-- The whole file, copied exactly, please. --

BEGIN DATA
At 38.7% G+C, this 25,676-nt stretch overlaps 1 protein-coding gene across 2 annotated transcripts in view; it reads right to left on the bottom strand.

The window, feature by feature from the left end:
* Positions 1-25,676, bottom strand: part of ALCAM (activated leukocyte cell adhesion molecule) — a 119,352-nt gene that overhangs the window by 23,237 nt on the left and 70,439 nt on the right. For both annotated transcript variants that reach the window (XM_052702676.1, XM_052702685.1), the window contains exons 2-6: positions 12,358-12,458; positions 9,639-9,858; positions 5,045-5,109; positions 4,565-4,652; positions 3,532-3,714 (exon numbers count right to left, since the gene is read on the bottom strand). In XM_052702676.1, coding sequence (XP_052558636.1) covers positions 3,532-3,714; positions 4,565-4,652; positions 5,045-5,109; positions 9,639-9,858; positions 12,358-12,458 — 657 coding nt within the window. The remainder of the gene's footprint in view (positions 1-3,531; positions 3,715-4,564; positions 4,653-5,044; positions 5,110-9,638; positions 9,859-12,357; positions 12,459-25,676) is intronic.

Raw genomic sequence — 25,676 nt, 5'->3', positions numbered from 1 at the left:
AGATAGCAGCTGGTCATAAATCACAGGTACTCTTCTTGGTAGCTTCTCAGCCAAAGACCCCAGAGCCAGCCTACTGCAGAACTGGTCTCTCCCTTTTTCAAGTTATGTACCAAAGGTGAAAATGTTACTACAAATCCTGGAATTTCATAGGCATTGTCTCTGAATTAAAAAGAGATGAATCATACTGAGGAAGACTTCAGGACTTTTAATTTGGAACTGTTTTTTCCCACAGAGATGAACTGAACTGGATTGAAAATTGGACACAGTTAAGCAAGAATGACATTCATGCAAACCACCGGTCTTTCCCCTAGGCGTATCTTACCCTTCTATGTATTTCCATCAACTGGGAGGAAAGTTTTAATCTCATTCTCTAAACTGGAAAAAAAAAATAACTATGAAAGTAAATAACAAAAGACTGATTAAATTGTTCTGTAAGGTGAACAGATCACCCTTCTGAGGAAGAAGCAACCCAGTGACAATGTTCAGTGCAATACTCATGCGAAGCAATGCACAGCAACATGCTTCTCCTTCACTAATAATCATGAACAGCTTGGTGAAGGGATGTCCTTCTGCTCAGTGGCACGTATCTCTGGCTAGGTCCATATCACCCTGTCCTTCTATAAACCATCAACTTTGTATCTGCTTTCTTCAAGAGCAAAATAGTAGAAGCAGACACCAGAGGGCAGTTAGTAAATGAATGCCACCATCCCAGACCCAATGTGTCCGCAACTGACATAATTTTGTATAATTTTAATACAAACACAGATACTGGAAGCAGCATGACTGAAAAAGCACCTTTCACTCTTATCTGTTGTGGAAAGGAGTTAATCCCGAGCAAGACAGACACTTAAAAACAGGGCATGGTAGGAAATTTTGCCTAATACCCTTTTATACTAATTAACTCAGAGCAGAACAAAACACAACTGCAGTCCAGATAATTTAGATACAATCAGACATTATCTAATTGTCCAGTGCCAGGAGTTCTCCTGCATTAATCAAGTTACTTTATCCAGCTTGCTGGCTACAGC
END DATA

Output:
At 38.7% G+C, this 25,676-nt stretch overlaps 1 protein-coding gene across 2 annotated transcripts in view; it reads right to left on the bottom strand.

The window, feature by feature from the left end:
* Positions 1-25,676, bottom strand: part of ALCAM (activated leukocyte cell adhesion molecule) — a 119,352-nt gene that overhangs the window by 23,237 nt on the left and 70,439 nt on the right. For both annotated transcript variants that reach the window (XM_052702676.1, XM_052702685.1), the window contains exons 2-6: positions 12,358-12,458; positions 9,639-9,858; positions 5,045-5,109; positions 4,565-4,652; positions 3,532-3,714 (exon numbers count right to left, since the gene is read on the bottom strand). In XM_052702676.1, coding sequence (XP_052558636.1) covers positions 3,532-3,714; positions 4,565-4,652; positions 5,045-5,109; positions 9,639-9,858; positions 12,358-12,458 — 657 coding nt within the window. The remainder of the gene's footprint in view (positions 1-3,531; positions 3,715-4,564; positions 4,653-5,044; positions 5,110-9,638; positions 9,859-12,357; positions 12,459-25,676) is intronic.

Raw genomic sequence — 25,676 nt, 5'->3', positions numbered from 1 at the left:
AGATAGCAGCTGGTCATAAATCACAGGTACTCTTCTTGGTAGCTTCTCAGCCAAAGACCCCAGAGCCAGCCTACTGCAGAACTGGTCTCTCCCTTTTTCAAGTTATGTACCAAAGGTGAAAATGTTACTACAAATCCTGGAATTTCATAGGCATTGTCTCTGAATTAAAAAGAGATGAATCATACTGAGGAAGACTTCAGGACTTTTAATTTGGAACTGTTTTTTCCCACAGAGATGAACTGAACTGGATTGAAAATTGGACACAGTTAAGCAAGAATGACATTCATGCAAACCACCGGTCTTTCCCCTAGGCGTATCTTACCCTTCTATGTATTTCCATCAACTGGGAGGAAAGTTTTAATCTCATTCTCTAAACTGGAAAAAAAAAATAACTATGAAAGTAAATAACAAAAGACTGATTAAATTGTTCTGTAAGGTGAACAGATCACCCTTCTGAGGAAGAAGCAACCCAGTGACAATGTTCAGTGCAATACTCATGCGAAGCAATGCACAGCAACATGCTTCTCCTTCACTAATAATCATGAACAGCTTGGTGAAGGGATGTCCTTCTGCTCAGTGGCACGTATCTCTGGCTAGGTCCATATCACCCTGTCCTTCTATAAACCATCAACTTTGTATCTGCTTTCTTCAAGAGCAAAATAGTAGAAGCAGACACCAGAGGGCAGTTAGTAAATGAATGCCACCATCCCAGACCCAATGTGTCCGCAACTGACATAATTTTGTATAATTTTAATACAAACACAGATACTGGAAGCAGCATGACTGAAAAAGCACCTTTCACTCTTATCTGTTGTGGAAAGGAGTTAATCCCGAGCAAGACAGACACTTAAAAACAGGGCATGGTAGGAAATTTTGCCTAATACCCTTTTATACTAATTAACTCAGAGCAGAACAAAACACAACTGCAGTCCAGATAATTTAGATACAATCAGACATTATCTAATTGTCCAGTGCCAGGAGTTCTCCTGCATTAATCAAGTTACTTTATCCAGCTTGCTGGCTACAGC